Sharing the personal loss of someone you love

Dear sweet friend,

I received a beautiful call from my son yesterday. ¬†He was calling to let me know he was thinking about me….that he had just realized that I had lost my mom. ¬†In his personal grief, he was immersed in missing his grandma, and thinking about how grandpa must be so sad…that he was making the effort to check in with grandpa but hadn’t zoomed into the fact that I must have been hurting too. ¬†So immersed in his emotion, he didn’t realize until two weeks had passed that I had lost my mom and how sad he would be if he had lost me.

I love how open and honest Tai is. ¬†He went on to share that he always associates me as the one who is there caring for his grandma and grandpa, and that my central role during this past month, has been to care for grandpa’s state of despair. ¬†Our defined roles in relation to our selves is how we often experience the world. ¬†It’s when we can step into the other person’s shoes that we have a true sense of the whole experience because their relation to the situation or the person is very different from your own.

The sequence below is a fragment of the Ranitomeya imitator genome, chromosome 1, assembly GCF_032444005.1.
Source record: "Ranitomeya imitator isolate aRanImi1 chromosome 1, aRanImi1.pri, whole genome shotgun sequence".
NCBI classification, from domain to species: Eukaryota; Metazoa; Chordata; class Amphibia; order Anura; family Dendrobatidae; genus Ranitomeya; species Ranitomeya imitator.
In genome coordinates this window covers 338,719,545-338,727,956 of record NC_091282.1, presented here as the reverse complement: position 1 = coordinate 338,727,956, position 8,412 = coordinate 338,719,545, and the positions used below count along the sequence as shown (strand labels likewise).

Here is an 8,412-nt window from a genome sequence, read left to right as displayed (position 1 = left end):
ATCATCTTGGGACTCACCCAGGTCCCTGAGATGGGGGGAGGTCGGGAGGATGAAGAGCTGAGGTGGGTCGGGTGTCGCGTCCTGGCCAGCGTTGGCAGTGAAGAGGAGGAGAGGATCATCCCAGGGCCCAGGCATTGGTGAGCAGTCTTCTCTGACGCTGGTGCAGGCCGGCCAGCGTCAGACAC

As I sit here experiencing the waves of emotions, my feelings of sadness and gratitude weave in and out of me. ¬†There are many moments that I get so wrapped up in feeling the pain of my father, that I forget to acknowledge the pain of my loss too – the special relationship I had with my mom, just the two of us. ¬†Sometimes I feel like I’m underwater searching for air, and every time I come up for a peek, a wave hits me and I’m down on the bottom again thinking about the pain my father must be experiencing.

After I hung up with Tai, for the first time in a long time, I actually wanted to pick up the phone and talk to my mom about what’s been brewing inside me – something I never did, because the relationship I shared with my mom was that of successes shared, not of broken times.

She wouldn’t have been proud of me if I shared any failures, and I wanted her to be proud of me so I could be loved. ¬†And that’s a story for another time.

 

The Language of the Heart

Dear sweet friend,